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The Longshore Act and vessels: important distinctions

A person who sustains an injury in the maritime industry in New York may not be eligible for traditional workers’ compensation benefits. However, the U.S. Department of Labor explains that the Longshore and Harbor Workers’ Compensation Act was designed to ensure that these employees who work on boats and other vessels still receive compensation to help cover the costs associated with an injury on the job. This legislation’s language has led to some confusion over the years, though, particularly in regards to the word “vessel.”

The National Law Review notes that there have been a number of court cases that have attempted to define what a vessel is. Typically, it refers to a boat of some kind. According to court rulings, some things floating on the water may not be considered boats, even if, as in the case of a houseboat, the word boat is actually part of the name. The U.S. Supreme Court has determined that it is not a vessel because it is not intended for transportation, and that factor is one of the key identifiers.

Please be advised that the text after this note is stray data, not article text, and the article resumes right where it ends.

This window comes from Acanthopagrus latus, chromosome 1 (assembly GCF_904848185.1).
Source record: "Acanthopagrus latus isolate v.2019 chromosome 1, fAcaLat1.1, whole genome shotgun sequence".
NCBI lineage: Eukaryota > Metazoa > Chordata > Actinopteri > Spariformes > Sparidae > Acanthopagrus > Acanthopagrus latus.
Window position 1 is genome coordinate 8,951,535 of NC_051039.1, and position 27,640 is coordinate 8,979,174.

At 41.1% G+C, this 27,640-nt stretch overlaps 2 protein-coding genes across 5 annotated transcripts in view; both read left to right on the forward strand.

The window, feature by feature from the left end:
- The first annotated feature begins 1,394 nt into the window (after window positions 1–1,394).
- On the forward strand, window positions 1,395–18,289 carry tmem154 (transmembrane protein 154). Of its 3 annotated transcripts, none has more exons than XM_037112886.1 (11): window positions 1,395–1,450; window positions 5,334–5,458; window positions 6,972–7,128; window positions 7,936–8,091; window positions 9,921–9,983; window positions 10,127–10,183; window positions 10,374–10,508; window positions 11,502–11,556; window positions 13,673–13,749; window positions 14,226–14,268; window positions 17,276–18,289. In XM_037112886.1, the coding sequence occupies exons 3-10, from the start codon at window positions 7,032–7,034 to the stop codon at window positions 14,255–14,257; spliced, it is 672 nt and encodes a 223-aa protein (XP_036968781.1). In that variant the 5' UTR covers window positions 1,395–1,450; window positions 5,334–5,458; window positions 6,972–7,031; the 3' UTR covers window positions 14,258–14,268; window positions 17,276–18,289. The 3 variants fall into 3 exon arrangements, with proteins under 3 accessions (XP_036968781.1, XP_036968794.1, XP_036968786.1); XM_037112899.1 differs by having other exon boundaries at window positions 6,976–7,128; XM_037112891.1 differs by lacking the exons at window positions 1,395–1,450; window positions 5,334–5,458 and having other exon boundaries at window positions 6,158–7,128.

Even a structure that is used to transport people and goods from one location to another across the water may not be a vessel, though. In another case, the U.S. Supreme Court ruled that an offshore platform did not qualify because it lacked certain features, such as a rake bow, a rudder and a means of steering. The platform was also unable to move without an outside force, such as a tug, providing the driving mobility, and its purpose was not fulfilled until it was positioned and anchored into a set location.

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